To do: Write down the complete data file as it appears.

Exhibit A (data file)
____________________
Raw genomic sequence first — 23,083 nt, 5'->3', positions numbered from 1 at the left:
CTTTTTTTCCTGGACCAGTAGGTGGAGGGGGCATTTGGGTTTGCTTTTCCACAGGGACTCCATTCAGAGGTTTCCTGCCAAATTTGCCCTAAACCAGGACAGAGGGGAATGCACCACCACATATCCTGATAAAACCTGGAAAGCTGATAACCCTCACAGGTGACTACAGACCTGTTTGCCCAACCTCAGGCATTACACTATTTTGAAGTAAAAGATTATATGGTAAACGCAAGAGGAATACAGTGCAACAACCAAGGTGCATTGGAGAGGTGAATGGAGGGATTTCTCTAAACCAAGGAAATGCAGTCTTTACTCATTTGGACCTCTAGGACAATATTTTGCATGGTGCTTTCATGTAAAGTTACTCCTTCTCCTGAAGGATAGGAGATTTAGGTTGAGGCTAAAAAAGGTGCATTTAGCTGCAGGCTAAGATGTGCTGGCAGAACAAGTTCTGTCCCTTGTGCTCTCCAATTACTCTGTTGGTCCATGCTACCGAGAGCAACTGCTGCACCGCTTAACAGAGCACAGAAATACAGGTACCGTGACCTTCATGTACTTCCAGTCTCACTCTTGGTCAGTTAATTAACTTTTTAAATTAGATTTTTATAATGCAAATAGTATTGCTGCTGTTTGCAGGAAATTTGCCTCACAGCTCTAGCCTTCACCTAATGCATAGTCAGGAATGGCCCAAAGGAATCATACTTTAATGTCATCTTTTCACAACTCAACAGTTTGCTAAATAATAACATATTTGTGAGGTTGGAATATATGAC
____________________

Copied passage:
Raw genomic sequence first — 23,083 nt, 5'->3', positions numbered from 1 at the left:
CTTTTTTTCCTGGACCAGTAGGTGGAGGGGGCATTTGGGTTTGCTTTTCCACAGGGACTCCATTCAGAGGTTTCCTGCCAAATTTGCCCTAAACCAGGACAGAGGGGAATGCACCACCACATATCCTGATAAAACCTGGAAAGCTGATAACCCTCACAGGTGACTACAGACCTGTTTGCCCAACCTCAGGCATTACACTATTTTGAAGTAAAAGATTATATGGTAAACGCAAGAGGAATACAGTGCAACAACCAAGGTGCATTGGAGAGGTGAATGGAGGGATTTCTCTAAACCAAGGAAATGCAGTCTTTACTCATTTGGACCTCTAGGACAATATTTTGCATGGTGCTTTCATGTAAAGTTACTCCTTCTCCTGAAGGATAGGAGATTTAGGTTGAGGCTAAAAAAGGTGCATTTAGCTGCAGGCTAAGATGTGCTGGCAGAACAAGTTCTGTCCCTTGTGCTCTCCAATTACTCTGTTGGTCCATGCTACCGAGAGCAACTGCTGCACCGCTTAACAGAGCACAGAAATACAGGTACCGTGACCTTCATGTACTTCCAGTCTCACTCTTGGTCAGTTAATTAACTTTTTAAATTAGATTTTTATAATGCAAATAGTATTGCTGCTGTTTGCAGGAAATTTGCCTCACAGCTCTAGCCTTCACCTAATGCATAGTCAGGAATGGCCCAAAGGAATCATACTTTAATGTCATCTTTTCACAACTCAACAGTTTGCTAAATAATAACATATTTGTGAGGTTGGAATATATGAC